Firefighters, police and ambulance workers will get priority on Telstra's mobile network this summer after the telco announced the launch of LANES Emergency service on its 4G network.
The technology unlocks a secret congestion-free network only available to emergency services officers provided with an orange SIM card.
However, some agencies say they still want the government to provide spectrum for emergency services, rather than making publicly-funded bodies "captive to one commercial carrier".
Like the emergency lane on a highway, LANES gives first responders a clear path on a congested network. It will be up to emergency services if they keep orange SIMs installed all the time, or insert them for emergencies and festivals.
Telstra says it has provided enough capacity – 160 Megahertz – for multiple live video streaming that can be used for things like watching drone footage or conference calling.
The technology has been tested at Woodford Folk Festival, the G20 and last year's AFL Grand Final, events where people struggle to get reception on congested mobile networks.
"Through LANES we can offer Emergency Services priority data access on our 4G network or on a dedicated and partitioned spectrum for their exclusive use," Telstra's national general manager public safety, Alex Stefan said. Pricing is not yet available.
During the G20 trial in Brisbane police officers used LANES for remote access to their database and to stream footage from the council's network of security cameras. There was enough capacity for up to 200,000 officers nationwide to use the network simultaneously, Mr Stefan added.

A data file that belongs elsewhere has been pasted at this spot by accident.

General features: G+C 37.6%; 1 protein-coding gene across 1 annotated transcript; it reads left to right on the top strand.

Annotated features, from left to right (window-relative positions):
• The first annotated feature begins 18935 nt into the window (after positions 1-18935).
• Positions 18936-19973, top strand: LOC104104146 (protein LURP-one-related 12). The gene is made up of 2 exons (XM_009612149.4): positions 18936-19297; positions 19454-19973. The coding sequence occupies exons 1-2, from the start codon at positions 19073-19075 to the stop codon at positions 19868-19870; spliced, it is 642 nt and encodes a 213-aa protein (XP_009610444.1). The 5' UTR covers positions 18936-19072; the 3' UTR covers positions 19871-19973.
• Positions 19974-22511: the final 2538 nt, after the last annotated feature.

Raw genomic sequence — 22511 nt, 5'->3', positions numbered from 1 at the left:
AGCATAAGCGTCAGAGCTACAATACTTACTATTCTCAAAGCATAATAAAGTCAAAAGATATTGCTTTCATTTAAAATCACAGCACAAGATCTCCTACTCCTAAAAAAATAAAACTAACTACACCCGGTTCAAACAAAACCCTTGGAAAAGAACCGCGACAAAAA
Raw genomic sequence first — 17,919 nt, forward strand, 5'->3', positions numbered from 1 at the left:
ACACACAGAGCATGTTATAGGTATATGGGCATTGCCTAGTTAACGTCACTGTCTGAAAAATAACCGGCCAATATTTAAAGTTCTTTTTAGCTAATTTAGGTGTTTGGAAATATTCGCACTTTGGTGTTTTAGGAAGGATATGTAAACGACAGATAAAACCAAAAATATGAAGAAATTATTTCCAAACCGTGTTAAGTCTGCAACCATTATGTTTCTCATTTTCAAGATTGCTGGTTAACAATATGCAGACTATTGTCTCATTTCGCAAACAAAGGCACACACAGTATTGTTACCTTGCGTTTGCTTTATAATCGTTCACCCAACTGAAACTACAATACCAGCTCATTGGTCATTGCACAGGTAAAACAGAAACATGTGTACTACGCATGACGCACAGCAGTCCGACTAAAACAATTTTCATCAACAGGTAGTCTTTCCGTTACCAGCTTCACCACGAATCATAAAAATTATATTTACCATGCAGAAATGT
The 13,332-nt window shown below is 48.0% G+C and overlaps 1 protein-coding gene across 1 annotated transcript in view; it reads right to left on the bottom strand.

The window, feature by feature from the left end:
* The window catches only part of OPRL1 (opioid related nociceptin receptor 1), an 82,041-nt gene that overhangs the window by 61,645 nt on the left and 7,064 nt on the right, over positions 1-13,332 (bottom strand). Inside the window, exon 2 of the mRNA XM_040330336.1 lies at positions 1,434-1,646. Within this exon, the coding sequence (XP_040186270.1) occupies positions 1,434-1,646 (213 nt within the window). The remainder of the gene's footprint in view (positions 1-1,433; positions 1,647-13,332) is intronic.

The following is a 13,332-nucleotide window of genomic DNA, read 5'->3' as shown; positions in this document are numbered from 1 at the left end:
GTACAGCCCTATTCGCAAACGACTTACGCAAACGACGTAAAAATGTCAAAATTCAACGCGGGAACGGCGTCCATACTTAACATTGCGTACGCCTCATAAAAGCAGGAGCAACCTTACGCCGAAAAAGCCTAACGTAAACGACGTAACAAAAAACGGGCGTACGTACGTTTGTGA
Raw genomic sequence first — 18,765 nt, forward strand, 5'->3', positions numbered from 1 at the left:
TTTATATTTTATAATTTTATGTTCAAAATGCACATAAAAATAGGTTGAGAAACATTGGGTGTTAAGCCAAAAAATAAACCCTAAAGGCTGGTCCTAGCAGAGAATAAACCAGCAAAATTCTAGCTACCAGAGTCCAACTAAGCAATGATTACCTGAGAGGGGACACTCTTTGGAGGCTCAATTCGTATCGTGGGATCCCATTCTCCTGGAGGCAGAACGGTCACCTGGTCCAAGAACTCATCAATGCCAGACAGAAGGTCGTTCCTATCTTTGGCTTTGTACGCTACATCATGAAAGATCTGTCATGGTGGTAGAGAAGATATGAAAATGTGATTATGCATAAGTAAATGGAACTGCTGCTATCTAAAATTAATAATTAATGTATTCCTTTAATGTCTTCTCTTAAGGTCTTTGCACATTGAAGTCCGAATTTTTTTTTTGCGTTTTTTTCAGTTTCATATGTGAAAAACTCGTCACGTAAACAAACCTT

However, the announcement is controversial because the federal government is currently deciding whether or not to grant emergency services their own spectrum. A Productivity Commission inquiry found it would cost about $4 billion to provide a dedicated spectrum, rather than using a commercial solution like LANES.
But the Police Federation of Australia worries about future costs if all agencies are forced to use Telstra.
"Just because LANES is rolled out it doesn't mean that public safety doesn't need its own spectrum," the federation's chief executive Mark Burgess said.
With its own allocation public safety agencies could choose which carrier to use in each region and have "some control over their own destiny". Telstra's network has suffered outages recently, he added.
"[LANES] does not satisfy the overall requirements for public safety ... and it becomes a captive on one commercial carrier. And I don't think that is in anyone's interest," Mr Burgess said.
A spokeswoman for the Australian Communications and Media Authority, which manages spectrum, said it would "await the government's consideration of the Productivity Commission's report".